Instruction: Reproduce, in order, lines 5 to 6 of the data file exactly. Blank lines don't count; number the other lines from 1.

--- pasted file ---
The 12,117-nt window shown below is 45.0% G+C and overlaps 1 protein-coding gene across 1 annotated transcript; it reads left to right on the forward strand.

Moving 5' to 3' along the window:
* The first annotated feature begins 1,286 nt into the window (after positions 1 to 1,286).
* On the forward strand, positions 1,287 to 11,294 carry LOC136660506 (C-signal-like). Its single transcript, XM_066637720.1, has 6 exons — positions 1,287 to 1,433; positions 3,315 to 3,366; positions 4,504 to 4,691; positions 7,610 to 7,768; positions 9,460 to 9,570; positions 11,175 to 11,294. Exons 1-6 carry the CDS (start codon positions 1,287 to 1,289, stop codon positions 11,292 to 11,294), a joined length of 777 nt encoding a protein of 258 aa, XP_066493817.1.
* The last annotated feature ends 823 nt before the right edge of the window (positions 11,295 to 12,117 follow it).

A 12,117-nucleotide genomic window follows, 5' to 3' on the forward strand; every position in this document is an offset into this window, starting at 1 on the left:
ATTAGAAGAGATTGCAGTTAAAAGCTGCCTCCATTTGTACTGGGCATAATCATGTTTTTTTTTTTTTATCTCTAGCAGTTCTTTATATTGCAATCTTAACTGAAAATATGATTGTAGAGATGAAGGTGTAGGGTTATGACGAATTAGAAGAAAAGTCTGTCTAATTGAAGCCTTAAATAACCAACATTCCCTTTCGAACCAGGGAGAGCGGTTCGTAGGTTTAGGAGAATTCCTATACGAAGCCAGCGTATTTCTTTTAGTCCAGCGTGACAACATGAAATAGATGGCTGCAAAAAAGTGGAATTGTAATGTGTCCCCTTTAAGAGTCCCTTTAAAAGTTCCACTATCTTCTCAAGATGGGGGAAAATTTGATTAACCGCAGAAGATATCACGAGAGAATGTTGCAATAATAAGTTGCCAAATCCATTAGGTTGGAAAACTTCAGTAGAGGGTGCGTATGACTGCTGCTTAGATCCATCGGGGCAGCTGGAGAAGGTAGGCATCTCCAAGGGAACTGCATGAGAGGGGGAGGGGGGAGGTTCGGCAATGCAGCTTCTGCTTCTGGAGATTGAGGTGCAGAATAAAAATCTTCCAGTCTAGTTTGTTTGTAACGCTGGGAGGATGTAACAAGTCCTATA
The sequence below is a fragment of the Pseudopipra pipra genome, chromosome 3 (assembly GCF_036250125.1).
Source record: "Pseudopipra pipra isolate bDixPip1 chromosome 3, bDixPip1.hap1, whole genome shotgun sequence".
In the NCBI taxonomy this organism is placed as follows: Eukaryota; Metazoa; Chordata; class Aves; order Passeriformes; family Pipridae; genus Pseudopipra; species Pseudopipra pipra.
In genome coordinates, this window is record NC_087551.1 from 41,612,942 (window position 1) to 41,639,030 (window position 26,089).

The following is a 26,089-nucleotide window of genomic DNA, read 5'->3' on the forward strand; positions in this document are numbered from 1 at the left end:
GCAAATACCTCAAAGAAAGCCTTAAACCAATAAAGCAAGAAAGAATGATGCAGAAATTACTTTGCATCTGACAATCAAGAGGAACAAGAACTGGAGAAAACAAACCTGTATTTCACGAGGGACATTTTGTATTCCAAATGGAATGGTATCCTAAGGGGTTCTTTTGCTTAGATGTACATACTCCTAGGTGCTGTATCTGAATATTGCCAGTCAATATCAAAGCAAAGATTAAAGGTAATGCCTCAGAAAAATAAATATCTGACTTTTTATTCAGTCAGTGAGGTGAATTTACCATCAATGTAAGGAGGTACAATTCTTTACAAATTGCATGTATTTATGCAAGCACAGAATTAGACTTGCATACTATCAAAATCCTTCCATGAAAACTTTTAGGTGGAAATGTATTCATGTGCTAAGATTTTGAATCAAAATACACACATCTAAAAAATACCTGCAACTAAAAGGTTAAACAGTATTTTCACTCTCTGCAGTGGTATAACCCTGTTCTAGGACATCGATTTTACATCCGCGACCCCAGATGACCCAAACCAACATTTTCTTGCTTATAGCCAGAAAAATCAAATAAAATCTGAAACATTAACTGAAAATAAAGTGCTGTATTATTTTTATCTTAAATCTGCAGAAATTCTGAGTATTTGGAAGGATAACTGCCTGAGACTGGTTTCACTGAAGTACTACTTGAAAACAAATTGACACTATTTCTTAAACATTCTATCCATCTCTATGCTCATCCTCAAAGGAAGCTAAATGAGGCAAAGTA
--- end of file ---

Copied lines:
* The last annotated feature ends 823 nt before the right edge of the window (positions 11,295 to 12,117 follow it).

A 12,117-nucleotide genomic window follows, 5' to 3' on the forward strand; every position in this document is an offset into this window, starting at 1 on the left: